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Why a modern update of Jane Austen’s final novel should be set around a frozen yogurt stand in Central Park, and more ideas that’ll 100% guarantee us a screenwriting job in Hollywood….
Call me unoriginal, but who doesn’t like a good remake? These days it seems like every new film release is based on a book, a play, a comic or a television series, and yet as an audience it seems we can’t get enough of these modern adaptations.
From Baz Lurman’s Mafia-esque interpretation of Romeo and Juliet to Jane Austen’s Emma becoming Californian bimbo Cher Howitz in Clueless, some of Britain’s most well respected authors and their works have inspired adaptations that they could never have imagined in their day.
On the site we’ve examined the eye-popping number of Pride and Prejudice adaptations, and also mooted that The Lizzie Bennet Diaries is the best modern adaptation of the lot.
Here, though, we’re going to spread our wings a little wider and look at how some other classics might look if they were given the adaptation treatment. Hey Hollywood, are you reading? Just get in touch at the usual email address when you’ve decided which one you’d like to film first.
Persuasion – Jane Austen
What with it being the 200th anniversary of Pride and Prejudice this week, I thought it only fitting to kick off with Austen’s Persuasion. Finished just before she died in 1817, Persuasion tells the story of Anne Elliot, who, after a broken engagement, is on her way to spinsterhood at 27 when her ex-fiancé renters her life.
The underappreciated heroine of the story was unique as she was the first female protagonist that was over the hill, at least she would have been considered so in Austen’s day. In this day and age Anne would most likely be a high powered career woman who froze her eggs back in 2002, when she was too busy for a relationship and felt she should put her career first.
A rom-com waiting to happen, Anne’s character would meet an old flame at a frozen yogurt stand in Central Park and spend the next 90 minutes skirting around the fact that they’re still madly in love with one another. Clue montages of sulking, wistful staring out of the window and walking in the rain.
Gulliver’s Travels – Jonathan Swift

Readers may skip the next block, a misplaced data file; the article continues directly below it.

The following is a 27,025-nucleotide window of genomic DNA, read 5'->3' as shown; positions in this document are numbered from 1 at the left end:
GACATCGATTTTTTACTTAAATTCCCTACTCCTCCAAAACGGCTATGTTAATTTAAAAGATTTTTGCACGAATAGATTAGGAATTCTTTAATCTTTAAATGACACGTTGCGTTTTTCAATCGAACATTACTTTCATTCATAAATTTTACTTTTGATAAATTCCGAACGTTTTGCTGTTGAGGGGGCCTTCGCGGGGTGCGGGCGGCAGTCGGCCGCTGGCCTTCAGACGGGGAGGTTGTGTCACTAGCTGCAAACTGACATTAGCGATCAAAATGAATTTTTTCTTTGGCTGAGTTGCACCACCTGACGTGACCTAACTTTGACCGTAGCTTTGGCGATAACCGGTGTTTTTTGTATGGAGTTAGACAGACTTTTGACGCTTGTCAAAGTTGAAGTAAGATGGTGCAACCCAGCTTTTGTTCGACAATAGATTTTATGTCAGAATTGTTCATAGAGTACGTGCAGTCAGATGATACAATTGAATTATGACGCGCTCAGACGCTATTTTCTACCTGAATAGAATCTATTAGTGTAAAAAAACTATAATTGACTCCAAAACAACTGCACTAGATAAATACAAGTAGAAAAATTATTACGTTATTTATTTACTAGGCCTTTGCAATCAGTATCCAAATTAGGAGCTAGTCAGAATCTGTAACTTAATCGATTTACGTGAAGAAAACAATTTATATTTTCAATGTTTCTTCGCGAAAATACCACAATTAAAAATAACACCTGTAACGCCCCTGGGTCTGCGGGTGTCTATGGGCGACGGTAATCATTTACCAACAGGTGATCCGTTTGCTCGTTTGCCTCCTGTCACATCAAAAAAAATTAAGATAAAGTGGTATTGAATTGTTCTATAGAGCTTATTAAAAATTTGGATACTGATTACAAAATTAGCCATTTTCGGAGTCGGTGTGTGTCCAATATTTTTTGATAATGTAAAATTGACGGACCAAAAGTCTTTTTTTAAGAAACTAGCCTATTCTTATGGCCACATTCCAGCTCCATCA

Swift’s satirical parody of ‘travellers tales’ sees Lemuel Gulliver travel to Liliput where he meets the ‘Big-Endians’ and the ‘Little-Endians’, two tribes fighting over the correct way to crack open a boiled egg.
Their stubborn and nonsensical notions on this breakfast staple have divided a country, and while it’s said that Swift was referencing religion with this section of the book, it could easily be applied to political parties today.
If adapted today, the fight wouldn’t be over such a trivial matter, oh no. Instead it would be an art house film that documents the war over ‘pasty tax’ – a true divider among men – and the politicians who proposed and opposed it.
On one side of the Cornish delicacy debate are the plump, pasty-faced Conservatives and on the other side, fighting for the working man’s lunch everywhere, the malnourished underdog Labour party, lead by Wallace of Wallace & Gromit fame. What? Ed Miliband was unavailable…
Treasure Island – Robbie Louis Stevenson
X marks the spot in this swashbuckling tale of pirates, plunder and peril in the Scottish author’s novel that follows young Jim on a voyage to find hidden treasures.
The piracy in the late 1800s novel relates to swashbuckling sea pirates and monetary treasure, but for a modern day adaptation, the more relevant topic of internet piracy could be covered in a 12A action flick.
Imagine Jim as a poor student, weeks away from his next loan instalment and aching to get his hands on the new Alt-J album. He’s heard the tales of Napster, Rapid Share and the aptly named The Pirate Bay and curiosity gets the better of him, so he logs on and hits ‘download’. But all is not what he thought it would be – he’s accidentally downloaded X Factor rejects, Union J, instead.
All of a sudden Virgin Media cronies, headed up by everyone’s favourite villain, Alan Rickman, are combing his halls of residence, looking for the miscreant. Will they find Jim before the completion bar hits 100%, will Bruce Willis pop up unexpectedly, a la Ben Gunn, to save the day? Tune in to find out…
Jane Eyre – Charlotte Brontë
Jane is a young, independent female with a strong moral core. Though well educated she is poor and faces struggles throughout her life, most notably her romance with the older Mr Rochester, a wealthy, brusque and moody chap with a penchant for hiding his exes in the attic.
At the time of publication, the novel was risqué in featuring a romance between social opposites (in age, wealth and status) but today marrying an older man is hardly that shocking. Except for when Anna Nicole Smith did it. That was not good.
So, how to give this plucky governess a serious revamp? Make her a law enforcer, of course. Playing on the gothic elements of the story, Jane’s story could be played out as a thriller set in a corrupt police force. Her guts and conviction have held her back in a place where bribery and above-suspicion criminals rule, but so long as she doesn’t get distracted by that mysterious, older detective, her wit and intelligence could save the day…
What classic story would you like to see adapted for modern day cinema? Do share your thoughts in the comments below.
Read more articles in our week-long Pride and Prejudice 200th anniversary series.